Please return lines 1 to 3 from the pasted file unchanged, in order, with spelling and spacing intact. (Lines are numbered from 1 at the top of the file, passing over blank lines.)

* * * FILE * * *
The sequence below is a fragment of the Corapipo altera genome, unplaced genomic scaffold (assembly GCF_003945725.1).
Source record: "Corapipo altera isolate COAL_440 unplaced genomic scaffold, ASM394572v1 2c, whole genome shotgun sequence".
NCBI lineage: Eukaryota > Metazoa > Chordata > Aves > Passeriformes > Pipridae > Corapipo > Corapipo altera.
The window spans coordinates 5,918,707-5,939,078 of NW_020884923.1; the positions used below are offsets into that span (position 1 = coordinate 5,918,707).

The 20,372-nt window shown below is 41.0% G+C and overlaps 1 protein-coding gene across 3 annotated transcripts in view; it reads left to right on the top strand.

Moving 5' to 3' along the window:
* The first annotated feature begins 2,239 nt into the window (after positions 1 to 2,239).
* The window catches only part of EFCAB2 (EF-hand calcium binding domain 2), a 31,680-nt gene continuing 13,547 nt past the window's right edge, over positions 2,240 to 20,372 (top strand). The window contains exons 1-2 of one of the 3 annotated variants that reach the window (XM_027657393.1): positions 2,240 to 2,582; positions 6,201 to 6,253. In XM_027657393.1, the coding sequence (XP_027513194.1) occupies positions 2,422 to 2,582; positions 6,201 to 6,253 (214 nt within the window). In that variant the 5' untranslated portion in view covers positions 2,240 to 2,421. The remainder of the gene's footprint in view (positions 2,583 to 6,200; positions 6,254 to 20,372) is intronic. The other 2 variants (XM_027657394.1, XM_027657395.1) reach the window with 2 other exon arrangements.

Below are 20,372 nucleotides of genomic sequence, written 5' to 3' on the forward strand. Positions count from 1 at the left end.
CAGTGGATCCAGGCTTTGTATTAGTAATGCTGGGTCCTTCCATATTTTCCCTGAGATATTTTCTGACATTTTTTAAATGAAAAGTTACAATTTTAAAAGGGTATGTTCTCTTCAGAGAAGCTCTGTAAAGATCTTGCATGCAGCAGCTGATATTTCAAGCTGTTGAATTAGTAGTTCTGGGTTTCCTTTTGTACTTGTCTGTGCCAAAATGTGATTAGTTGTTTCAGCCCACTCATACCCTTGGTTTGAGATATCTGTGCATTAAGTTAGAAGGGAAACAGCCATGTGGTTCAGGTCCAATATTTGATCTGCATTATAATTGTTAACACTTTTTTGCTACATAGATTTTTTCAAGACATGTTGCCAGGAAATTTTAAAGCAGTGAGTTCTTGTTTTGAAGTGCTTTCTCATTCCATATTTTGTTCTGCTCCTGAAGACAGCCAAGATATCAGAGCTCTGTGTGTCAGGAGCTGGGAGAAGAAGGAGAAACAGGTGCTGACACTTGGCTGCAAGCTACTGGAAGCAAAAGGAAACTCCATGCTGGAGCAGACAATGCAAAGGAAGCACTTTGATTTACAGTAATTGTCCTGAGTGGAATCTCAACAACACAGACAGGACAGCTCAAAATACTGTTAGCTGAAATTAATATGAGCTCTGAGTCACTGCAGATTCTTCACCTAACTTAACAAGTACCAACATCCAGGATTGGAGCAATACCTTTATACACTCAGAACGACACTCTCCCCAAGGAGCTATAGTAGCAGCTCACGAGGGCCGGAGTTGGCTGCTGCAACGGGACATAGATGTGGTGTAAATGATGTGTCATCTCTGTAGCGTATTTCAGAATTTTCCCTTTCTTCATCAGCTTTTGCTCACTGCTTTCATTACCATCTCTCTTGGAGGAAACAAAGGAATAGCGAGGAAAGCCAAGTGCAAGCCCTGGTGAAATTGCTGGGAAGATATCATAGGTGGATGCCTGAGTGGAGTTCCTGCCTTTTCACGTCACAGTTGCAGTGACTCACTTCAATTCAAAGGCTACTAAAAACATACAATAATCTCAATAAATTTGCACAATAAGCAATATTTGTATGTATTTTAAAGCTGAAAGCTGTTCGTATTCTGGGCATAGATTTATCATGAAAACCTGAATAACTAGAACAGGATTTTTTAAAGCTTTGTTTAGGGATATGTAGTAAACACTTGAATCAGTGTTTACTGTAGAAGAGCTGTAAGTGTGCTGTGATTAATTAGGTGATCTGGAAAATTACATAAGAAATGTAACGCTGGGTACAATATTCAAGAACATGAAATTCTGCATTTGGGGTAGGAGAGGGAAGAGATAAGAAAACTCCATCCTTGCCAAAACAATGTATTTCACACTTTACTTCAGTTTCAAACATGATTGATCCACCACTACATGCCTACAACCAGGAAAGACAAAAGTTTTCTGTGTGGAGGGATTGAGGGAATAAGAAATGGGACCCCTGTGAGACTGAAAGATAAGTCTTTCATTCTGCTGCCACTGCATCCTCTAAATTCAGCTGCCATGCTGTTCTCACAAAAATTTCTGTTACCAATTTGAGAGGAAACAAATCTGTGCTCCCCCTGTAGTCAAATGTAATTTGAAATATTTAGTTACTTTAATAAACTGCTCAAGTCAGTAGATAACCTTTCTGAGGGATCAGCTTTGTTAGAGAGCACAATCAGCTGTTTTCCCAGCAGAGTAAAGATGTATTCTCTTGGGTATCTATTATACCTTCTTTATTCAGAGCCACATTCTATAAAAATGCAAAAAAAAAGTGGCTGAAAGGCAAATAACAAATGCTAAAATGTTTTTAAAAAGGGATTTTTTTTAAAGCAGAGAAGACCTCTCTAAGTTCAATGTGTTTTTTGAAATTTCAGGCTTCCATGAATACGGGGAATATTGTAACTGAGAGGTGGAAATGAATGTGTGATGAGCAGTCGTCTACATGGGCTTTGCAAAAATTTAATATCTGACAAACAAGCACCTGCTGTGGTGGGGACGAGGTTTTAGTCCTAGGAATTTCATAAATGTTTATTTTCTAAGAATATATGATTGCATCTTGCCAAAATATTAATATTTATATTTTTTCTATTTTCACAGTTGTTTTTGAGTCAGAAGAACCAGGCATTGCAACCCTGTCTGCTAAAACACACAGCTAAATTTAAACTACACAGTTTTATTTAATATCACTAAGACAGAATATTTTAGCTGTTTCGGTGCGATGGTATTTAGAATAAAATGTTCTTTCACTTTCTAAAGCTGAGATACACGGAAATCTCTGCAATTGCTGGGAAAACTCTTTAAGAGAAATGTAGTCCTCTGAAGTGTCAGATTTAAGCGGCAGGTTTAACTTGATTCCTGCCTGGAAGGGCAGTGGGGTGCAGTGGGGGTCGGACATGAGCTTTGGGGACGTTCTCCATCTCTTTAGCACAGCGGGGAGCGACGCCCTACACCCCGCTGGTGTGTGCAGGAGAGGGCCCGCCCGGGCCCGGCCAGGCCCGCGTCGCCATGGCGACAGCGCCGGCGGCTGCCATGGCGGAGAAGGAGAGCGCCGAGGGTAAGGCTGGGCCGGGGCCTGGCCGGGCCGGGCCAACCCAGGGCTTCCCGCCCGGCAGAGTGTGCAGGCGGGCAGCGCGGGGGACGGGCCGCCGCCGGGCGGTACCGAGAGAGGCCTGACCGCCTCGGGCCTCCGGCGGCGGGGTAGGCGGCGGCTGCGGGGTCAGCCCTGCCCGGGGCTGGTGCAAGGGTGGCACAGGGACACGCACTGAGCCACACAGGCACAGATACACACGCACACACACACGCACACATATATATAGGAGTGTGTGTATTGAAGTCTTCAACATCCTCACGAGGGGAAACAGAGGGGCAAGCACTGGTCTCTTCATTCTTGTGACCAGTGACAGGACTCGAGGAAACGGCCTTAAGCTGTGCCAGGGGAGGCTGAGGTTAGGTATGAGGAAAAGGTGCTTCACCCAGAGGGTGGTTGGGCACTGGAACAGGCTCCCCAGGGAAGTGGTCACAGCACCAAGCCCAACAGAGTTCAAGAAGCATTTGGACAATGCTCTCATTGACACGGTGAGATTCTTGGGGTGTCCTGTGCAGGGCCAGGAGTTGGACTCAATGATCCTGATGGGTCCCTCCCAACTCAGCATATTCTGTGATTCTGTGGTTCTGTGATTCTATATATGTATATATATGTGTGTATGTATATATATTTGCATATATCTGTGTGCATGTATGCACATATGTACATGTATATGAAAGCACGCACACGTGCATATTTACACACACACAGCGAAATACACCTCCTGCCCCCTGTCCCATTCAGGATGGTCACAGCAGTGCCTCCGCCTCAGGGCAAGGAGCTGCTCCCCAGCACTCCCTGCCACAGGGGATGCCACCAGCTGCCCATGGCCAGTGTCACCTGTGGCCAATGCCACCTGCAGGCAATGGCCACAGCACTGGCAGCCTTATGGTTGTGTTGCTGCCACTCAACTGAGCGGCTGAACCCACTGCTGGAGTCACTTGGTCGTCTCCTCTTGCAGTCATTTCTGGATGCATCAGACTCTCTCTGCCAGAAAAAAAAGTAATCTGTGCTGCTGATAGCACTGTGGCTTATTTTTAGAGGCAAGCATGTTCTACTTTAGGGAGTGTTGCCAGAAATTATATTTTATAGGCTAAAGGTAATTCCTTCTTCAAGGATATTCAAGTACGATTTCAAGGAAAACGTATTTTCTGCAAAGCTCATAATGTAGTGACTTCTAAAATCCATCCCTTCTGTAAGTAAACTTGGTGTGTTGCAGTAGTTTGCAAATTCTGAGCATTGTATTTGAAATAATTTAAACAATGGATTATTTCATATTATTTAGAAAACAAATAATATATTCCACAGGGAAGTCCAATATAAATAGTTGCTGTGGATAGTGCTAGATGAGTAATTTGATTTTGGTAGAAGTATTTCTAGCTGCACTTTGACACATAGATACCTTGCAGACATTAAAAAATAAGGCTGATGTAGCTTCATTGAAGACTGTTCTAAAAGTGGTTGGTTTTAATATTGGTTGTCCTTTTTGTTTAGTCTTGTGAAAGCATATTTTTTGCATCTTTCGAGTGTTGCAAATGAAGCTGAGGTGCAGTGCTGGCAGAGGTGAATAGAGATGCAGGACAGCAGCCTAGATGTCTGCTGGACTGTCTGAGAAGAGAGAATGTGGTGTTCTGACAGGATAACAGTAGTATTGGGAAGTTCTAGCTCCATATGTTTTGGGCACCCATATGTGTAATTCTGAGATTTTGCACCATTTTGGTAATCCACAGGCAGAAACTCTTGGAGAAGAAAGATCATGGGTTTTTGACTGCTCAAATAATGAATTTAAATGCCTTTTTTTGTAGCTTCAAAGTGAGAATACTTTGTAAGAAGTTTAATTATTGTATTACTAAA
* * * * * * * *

The sequence below is a fragment of the Corapipo altera genome, unplaced genomic scaffold (assembly GCF_003945725.1).
Source record: "Corapipo altera isolate COAL_440 unplaced genomic scaffold, ASM394572v1 2c, whole genome shotgun sequence".
NCBI lineage: Eukaryota > Metazoa > Chordata > Aves > Passeriformes > Pipridae > Corapipo > Corapipo altera.